Just before our afternoon trip to the barn on Tuesday, we noticed that Coco was not with the other three goats. That should have been the tip off right there, but we had had so many false alarms in the past that all we said was that something might be up. After all, it was her due date, but then again none of the sheep seemed to adhere to due dates, so perhaps the goats wouldn’t either. We were still waiting on a ewe that was due some time ago. I would say our attitudes have changed a little since Franny and Francois in February. We decided to leave the goats until the end and proceeded with the other chores first. We fed the sheep, freshened the water buckets, and, of course, stopped and spent some time with the new Icelandics. We simply can’t get enough of them. They are slowly getting over their post arrival jitters, and, having found their voices, now baa softly in anticipation as they hear us on the stairs. I have no doubt that the decibel level will increase as they get more and more adjusted!

We finally arrived at the goat enclosure, but there was still no sign of Coco.  Now we were concerned.  We rushed to the goat house to find Coco, surprise, surprise, in the final stages of labor.  If we had lollygagged a bit more with the Icelandics, we would have missed it.  The hooves were already quite visible, and within a few minutes, which included a mad dash to find rubber gloves, it was over.  A very smooth birth with no complications, thank goodness.  She had a healthy 11 pound doe kid, whom we named Chanel.  When we took a closer look, we had to laugh.  She was almost completely black!  After 22 lambs with identical black fleeces, we were looking forward to something a little different, maybe a little color perhaps?  Small differences started showing up as soon as Coco started cleaning her newborn, however.  Little white markings appeared on her face and on her ears, and even more on her legs and on her belly.  Very sweet, but she definitely reminded us of someone.  It was at that moment that I glanced out of the goat house and came face to face with Prince Harry, the buck, and realized that I was staring at her mirror image, a much bigger version, but the same nonetheless.  She was a miniature version of her father down to the last detail!  Hopefully, Annie and Belle’s kids will be more like their mothers.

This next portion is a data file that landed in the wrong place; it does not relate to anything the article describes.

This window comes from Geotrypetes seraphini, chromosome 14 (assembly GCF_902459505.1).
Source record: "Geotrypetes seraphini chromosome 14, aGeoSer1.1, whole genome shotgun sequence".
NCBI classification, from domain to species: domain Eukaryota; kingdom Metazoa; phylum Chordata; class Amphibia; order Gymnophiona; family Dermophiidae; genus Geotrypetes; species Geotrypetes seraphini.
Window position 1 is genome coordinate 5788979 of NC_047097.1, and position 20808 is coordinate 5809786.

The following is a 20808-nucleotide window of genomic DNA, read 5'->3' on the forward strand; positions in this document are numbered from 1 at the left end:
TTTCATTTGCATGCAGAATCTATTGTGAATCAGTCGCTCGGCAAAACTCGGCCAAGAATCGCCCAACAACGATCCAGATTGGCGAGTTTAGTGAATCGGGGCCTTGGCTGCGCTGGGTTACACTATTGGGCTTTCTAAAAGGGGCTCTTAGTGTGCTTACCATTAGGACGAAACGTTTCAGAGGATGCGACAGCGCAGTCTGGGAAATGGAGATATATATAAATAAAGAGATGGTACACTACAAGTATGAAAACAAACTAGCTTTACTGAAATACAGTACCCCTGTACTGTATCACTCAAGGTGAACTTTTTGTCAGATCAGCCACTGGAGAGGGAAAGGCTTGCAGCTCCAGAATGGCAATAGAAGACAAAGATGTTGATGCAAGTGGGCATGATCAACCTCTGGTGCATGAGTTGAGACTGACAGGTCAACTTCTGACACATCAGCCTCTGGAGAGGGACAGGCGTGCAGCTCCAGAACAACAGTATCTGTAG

Next, it was off to the chicken coop where the new chicks were thriving but outgrowing their original enclosure.  We needed to put them in something larger and taller.  Their first enclosure was about one foot high.  After two weeks, we needed something at least double that height in order to stop them from flying over the top.  Since they still needed the warmth of their heat lamps, some adjustments had to be made.  We transferred them all to a larger and higher confinement system, somewhat similar in height and appearance to a child’s playpen.  Since it is still getting cold at night, we placed the foil tent back over the heat lamps.  The system seems to be working so far.

The day was not over yet. One last surprise was awaiting us in the old barn next to the chicken coop.  We only use a small section of that barn to house the ducks at night, so we are not in there all the time.  In a far corner, we discovered one of the heritage chickens sitting on a nest with 4 new little hatchlings. Unbeknownst to us, she had been sitting on those eggs for quite some time.  The chicks were very tiny, so they couldn’t have been more than a few hours old.  We quickly scrambled around for the next half hour looking for a safe place to put the mother and her 4 little chicks.  We decided on an area in the lower coop next to the baby chicks.  Unlike all the apparatus we had to set up for our other chicks, the mother hen simply tucked the baby chicks under her wings and that was that.  Good old mother nature.  Simple, hassle free, no maintenance.  You can’t beat it!

We were finally satisfied that all was safe and secure.  Coco and Chanel were ensconced in their kidding pen, safely separated from the other goats, and the chicks were separated from the rest of the chickens, ducks, and geese, who roam the farm freely.  We still have ducks, geese, and chickens down at the big barn who are sitting on nests, and of course two pregnant goats and ewes.  But for now, all adjustments to living quarters had been made, and we could rest assured that all would be peaceful on the farm, at least for one more day.

More spring arrivals

More Spring Arrivals